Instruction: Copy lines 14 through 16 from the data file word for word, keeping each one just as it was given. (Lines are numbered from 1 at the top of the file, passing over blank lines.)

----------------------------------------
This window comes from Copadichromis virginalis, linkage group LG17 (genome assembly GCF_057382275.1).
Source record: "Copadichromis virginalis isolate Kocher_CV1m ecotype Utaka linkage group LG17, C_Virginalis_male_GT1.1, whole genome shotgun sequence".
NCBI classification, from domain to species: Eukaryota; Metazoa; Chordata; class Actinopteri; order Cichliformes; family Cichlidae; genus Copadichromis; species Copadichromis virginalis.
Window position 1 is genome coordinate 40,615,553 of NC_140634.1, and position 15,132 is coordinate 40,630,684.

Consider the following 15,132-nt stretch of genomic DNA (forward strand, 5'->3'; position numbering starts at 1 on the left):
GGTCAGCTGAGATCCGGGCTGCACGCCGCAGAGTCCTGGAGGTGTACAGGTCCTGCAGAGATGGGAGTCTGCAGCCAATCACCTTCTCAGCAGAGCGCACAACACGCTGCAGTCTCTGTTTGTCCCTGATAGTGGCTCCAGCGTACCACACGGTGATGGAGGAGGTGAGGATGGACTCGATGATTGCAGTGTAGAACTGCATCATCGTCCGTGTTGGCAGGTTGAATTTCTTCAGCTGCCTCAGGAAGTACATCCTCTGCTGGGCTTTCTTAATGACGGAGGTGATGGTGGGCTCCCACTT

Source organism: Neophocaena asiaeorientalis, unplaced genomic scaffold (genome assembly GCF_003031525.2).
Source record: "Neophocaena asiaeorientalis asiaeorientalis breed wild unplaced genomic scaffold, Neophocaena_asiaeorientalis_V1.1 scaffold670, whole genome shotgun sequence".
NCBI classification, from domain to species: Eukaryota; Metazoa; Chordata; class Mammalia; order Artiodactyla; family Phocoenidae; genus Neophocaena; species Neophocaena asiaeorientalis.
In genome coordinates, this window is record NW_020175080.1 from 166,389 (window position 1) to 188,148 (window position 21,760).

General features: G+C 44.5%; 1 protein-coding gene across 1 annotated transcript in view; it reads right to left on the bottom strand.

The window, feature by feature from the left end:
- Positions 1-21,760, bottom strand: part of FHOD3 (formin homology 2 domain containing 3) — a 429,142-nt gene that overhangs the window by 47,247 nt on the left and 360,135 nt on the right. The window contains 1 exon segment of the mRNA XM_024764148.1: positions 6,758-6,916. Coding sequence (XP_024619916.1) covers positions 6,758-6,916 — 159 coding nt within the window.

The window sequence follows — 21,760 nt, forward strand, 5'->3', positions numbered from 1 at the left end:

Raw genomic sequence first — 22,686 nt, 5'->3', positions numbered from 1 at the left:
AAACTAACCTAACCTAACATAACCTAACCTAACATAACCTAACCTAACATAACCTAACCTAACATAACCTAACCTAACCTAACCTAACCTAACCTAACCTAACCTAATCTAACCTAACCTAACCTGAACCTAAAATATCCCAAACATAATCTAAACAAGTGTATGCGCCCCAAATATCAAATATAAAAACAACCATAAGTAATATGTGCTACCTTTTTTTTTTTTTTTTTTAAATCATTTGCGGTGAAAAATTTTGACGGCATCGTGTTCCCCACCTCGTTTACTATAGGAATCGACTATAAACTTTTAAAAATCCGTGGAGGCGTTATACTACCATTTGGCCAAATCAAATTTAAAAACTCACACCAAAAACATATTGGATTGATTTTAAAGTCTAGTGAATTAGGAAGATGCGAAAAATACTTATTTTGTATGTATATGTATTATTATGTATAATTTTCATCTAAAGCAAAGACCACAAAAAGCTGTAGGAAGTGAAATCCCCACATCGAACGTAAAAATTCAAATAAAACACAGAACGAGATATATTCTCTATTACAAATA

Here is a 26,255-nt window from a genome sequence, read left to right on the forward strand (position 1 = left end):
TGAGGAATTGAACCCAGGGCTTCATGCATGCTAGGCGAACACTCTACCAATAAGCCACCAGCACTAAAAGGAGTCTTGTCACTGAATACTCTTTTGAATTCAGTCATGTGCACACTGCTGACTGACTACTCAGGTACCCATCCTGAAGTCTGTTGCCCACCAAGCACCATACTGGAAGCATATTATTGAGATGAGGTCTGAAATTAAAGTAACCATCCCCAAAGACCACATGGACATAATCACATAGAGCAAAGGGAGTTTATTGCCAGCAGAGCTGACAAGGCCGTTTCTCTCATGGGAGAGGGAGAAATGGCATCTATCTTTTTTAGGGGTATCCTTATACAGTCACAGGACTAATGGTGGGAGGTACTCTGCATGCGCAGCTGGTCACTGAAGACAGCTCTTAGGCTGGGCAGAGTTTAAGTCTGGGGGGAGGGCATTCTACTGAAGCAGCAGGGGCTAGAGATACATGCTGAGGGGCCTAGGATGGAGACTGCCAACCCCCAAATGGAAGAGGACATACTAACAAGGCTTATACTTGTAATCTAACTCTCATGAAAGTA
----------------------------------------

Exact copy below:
The window sequence follows — 21,760 nt, forward strand, 5'->3', positions numbered from 1 at the left end:

Raw genomic sequence first — 22,686 nt, 5'->3', positions numbered from 1 at the left:
AAACTAACCTAACCTAACATAACCTAACCTAACATAACCTAACCTAACATAACCTAACCTAACATAACCTAACCTAACCTAACCTAACCTAACCTAACCTAACCTAATCTAACCTAACCTAACCTGAACCTAAAATATCCCAAACATAATCTAAACAAGTGTATGCGCCCCAAATATCAAATATAAAAACAACCATAAGTAATATGTGCTACCTTTTTTTTTTTTTTTTTTAAATCATTTGCGGTGAAAAATTTTGACGGCATCGTGTTCCCCACCTCGTTTACTATAGGAATCGACTATAAACTTTTAAAAATCCGTGGAGGCGTTATACTACCATTTGGCCAAATCAAATTTAAAAACTCACACCAAAAACATATTGGATTGATTTTAAAGTCTAGTGAATTAGGAAGATGCGAAAAATACTTATTTTGTATGTATATGTATTATTATGTATAATTTTCATCTAAAGCAAAGACCACAAAAAGCTGTAGGAAGTGAAATCCCCACATCGAACGTAAAAATTCAAATAAAACACAGAACGAGATATATTCTCTATTACAAATA